COORDINATED SCHOOL HEALTH
The Center for Disease Prevention and Control (CDC) has identified eight (8) model components to have an effective Coordinated School Health Program:
1. Health Education
2. Physical Education
3. Health Services
4. Nutrition Services
5. Counseling, Psychological, and Social Services
6. Healthy School Environment
7. Health Promotion for Staff
8. Family and Community Involvement
The idea is to address the needs of the students utilizing the eight components listed above, so that you are addressing the needs of the “whole” child. The North Little Rock School District is committed to assessing its progress and implementing changes to address the needs of the students based on the above areas of concern. The North Little Rock School District by ourselves cannot, and should not be expected to, address the nation’s most serious health and social problems. However, we can provide a hub in which many agencies can work together to maintain the well-being of our students. Families, health care workers, the media, religious organizations, community organizations that serve youth, and young people themselves also must be systematically involved.
A coordinated approach increases the likelihood that staff and students’ full ranges of needs are addressed and a full array of programs and services are provided. The implementation of Coordinated School Health can result in positive impacts ranging from reduction in financial and personal costs involved in treating and/or living with behaviorally induced illness to improvement in student health and learning outcomes. Other possible positive results include:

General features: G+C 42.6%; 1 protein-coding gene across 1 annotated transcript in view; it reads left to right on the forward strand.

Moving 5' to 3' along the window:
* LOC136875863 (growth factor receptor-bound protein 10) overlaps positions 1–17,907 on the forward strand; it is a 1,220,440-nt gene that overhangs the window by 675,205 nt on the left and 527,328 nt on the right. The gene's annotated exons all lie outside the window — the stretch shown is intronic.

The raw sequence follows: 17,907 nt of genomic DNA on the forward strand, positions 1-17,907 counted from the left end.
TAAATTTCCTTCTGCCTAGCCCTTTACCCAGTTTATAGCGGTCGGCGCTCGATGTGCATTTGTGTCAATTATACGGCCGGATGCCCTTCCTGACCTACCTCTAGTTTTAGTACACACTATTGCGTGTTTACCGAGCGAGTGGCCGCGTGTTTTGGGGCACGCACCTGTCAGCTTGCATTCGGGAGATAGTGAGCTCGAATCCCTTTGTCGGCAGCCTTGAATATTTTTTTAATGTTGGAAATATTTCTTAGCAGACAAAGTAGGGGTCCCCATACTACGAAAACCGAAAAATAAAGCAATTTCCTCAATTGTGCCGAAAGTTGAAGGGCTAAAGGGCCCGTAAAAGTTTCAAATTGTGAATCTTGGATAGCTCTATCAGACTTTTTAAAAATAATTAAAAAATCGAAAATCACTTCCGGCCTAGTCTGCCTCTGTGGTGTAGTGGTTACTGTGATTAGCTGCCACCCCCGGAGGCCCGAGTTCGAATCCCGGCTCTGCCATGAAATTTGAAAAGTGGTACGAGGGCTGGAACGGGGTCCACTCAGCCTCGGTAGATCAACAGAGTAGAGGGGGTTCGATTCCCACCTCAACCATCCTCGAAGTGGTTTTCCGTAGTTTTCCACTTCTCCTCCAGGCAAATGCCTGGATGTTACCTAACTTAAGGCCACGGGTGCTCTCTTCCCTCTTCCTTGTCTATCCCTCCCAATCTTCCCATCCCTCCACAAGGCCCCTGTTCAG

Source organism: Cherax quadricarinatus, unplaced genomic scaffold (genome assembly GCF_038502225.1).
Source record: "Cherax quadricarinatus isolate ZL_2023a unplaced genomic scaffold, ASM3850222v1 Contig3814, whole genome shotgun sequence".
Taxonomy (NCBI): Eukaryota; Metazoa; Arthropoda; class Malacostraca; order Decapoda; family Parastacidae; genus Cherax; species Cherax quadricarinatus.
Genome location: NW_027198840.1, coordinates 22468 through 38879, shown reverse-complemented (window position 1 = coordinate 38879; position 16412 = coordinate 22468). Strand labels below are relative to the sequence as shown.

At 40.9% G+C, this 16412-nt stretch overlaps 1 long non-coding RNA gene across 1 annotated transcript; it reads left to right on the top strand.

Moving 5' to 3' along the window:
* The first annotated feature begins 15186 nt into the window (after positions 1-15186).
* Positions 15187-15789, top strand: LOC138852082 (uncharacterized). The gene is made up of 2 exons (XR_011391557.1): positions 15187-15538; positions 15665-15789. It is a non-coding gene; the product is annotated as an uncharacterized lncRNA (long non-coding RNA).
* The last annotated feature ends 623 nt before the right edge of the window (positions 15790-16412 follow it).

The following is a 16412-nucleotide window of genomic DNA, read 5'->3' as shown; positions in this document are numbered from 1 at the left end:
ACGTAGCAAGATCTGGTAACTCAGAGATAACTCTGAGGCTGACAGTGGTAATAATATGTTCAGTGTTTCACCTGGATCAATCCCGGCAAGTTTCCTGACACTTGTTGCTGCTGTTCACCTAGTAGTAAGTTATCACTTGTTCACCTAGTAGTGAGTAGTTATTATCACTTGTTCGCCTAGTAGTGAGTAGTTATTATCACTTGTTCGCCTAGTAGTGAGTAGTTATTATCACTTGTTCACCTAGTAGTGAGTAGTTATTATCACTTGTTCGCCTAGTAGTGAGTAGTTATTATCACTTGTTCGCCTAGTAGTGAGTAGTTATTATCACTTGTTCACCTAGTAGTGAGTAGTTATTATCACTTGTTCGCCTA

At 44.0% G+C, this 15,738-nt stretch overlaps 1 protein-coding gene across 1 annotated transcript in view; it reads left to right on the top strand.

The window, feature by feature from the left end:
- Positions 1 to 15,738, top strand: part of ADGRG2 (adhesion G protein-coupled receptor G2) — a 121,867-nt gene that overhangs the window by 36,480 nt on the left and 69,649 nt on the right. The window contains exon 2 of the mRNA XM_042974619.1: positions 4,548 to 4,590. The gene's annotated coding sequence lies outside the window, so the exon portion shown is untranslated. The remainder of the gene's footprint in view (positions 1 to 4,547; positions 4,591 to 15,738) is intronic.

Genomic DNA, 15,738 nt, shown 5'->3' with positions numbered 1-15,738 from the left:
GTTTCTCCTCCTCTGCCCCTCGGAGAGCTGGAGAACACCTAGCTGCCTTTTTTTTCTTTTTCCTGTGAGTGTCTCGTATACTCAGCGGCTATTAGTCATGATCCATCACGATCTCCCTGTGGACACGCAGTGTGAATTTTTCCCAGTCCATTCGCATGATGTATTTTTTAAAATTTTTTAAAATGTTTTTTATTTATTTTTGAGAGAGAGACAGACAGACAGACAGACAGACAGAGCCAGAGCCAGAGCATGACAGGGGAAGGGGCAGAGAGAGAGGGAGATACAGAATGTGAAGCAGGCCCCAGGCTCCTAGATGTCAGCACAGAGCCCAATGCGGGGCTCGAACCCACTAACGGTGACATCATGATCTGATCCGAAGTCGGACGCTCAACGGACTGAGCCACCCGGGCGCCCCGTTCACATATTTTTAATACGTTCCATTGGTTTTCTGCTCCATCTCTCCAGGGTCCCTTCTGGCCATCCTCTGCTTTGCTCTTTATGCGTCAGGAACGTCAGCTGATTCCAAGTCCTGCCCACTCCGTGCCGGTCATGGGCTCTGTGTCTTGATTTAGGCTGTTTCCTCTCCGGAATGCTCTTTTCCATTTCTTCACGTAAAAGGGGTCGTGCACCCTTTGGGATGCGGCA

Reduced absenteeism - Fewer classroom behavior problems - Improved academic performance - Greater interest in healthy diets - Increased participation in fitness activities - Delayed onset of certain health risk behaviors - Less smoking among students and staff - Lower rates of teen pregnancy
Health and education go hand and hand. An unhealthy child has difficulty learning. Hunger affects children’s concentration. Many medical conditions can hinder the ability to learn. Abuse and neglect, poor health, and nutritional problems lie beneath many learning problems. Risky behavior including self-inflicted injuries; tobacco, alcohol, and drug use; and sexual activity resulting in pregnancy are all linked to poor school performance. Negative student behaviors such as alcohol and substance abuse, violence, and antisocial behavior decrease as parent involvement increases.
Students are more likely to succeed academically and socially when communities are economically healthy, organized, and provide opportunities for youth involvement and when schools present a positive climate and involve students and their families as well as the community partners in their organizational structure.
Coordinated School Health is consistent with Abraham Maslow’s Hierarchy of Needs, which proposes that children’s chances for success are greatly reduced without efforts to enhance their physical and emotional well-being. The North Little Rock School District is working to optimize programs in our schools and community that help our children and staff learn to be healthy.
For more information contact:
North Little Rock School District
Coordinated School Health (CSH) Coordinator
(501) 771-8037 or email@example.com